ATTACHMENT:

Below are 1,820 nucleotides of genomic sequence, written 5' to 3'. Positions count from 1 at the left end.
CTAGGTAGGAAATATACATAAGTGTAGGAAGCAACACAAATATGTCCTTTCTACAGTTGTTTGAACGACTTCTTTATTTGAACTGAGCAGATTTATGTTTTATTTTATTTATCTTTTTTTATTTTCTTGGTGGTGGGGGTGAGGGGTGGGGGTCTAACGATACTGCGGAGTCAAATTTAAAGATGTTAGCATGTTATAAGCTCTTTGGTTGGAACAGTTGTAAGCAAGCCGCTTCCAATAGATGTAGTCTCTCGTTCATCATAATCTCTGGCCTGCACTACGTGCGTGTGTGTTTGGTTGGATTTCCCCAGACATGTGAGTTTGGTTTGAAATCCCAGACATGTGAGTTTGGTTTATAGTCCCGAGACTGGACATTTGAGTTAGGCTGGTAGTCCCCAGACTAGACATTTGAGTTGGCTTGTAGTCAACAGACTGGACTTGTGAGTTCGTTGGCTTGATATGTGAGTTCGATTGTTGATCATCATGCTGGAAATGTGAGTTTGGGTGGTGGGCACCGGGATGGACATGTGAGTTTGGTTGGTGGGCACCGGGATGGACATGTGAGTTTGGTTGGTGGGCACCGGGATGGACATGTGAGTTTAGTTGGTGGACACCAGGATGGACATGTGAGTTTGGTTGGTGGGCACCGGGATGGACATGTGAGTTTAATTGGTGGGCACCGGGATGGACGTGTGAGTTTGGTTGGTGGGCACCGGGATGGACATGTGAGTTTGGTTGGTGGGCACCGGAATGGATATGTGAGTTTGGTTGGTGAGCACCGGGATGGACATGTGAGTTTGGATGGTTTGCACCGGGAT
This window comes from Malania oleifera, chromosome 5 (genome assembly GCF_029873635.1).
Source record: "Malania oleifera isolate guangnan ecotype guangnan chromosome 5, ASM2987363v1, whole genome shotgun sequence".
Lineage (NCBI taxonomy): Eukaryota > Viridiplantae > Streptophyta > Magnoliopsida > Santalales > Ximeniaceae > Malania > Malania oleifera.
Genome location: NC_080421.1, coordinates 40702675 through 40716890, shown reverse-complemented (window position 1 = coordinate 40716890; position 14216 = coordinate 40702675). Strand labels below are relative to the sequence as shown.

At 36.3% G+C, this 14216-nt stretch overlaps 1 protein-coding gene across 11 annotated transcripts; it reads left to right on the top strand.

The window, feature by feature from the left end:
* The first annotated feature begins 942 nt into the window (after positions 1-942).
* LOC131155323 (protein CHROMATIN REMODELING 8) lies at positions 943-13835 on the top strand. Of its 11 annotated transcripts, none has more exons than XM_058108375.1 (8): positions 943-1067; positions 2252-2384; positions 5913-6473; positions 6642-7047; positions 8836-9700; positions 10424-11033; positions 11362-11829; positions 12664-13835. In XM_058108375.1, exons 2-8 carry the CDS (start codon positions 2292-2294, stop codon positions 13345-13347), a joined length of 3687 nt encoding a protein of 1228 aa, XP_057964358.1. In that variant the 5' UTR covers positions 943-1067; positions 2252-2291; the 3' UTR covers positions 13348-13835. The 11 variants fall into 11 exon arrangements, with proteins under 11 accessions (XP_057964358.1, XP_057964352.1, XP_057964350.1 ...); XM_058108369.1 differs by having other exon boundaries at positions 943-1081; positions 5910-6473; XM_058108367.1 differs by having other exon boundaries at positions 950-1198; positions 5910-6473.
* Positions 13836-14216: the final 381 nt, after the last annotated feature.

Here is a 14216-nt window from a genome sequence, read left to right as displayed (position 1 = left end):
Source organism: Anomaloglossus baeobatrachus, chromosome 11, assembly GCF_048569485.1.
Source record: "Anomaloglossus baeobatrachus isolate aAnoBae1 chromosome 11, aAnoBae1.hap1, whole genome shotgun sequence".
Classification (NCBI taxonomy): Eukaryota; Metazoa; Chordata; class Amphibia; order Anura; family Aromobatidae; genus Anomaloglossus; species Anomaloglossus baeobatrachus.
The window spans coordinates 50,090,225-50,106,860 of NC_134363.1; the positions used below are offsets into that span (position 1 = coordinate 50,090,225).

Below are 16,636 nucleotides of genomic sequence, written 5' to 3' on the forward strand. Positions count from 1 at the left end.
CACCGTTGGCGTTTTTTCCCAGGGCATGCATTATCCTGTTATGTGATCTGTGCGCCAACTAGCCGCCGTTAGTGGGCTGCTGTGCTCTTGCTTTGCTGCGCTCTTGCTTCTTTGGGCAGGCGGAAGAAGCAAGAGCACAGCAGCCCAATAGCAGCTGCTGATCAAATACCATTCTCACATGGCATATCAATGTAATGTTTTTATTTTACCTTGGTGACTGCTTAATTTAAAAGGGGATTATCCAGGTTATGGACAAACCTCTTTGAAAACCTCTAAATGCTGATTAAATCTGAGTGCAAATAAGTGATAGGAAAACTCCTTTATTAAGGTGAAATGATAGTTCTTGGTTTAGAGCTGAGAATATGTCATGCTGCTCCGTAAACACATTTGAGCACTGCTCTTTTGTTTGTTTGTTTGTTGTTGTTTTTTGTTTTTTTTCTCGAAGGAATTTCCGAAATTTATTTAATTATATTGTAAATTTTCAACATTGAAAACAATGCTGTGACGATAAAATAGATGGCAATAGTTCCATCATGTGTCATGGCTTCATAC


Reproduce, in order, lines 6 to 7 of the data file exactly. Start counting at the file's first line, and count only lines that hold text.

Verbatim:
Genome location: NC_080421.1, coordinates 40702675 through 40716890, shown reverse-complemented (window position 1 = coordinate 40716890; position 14216 = coordinate 40702675). Strand labels below are relative to the sequence as shown.

At 36.3% G+C, this 14216-nt stretch overlaps 1 protein-coding gene across 11 annotated transcripts; it reads left to right on the top strand.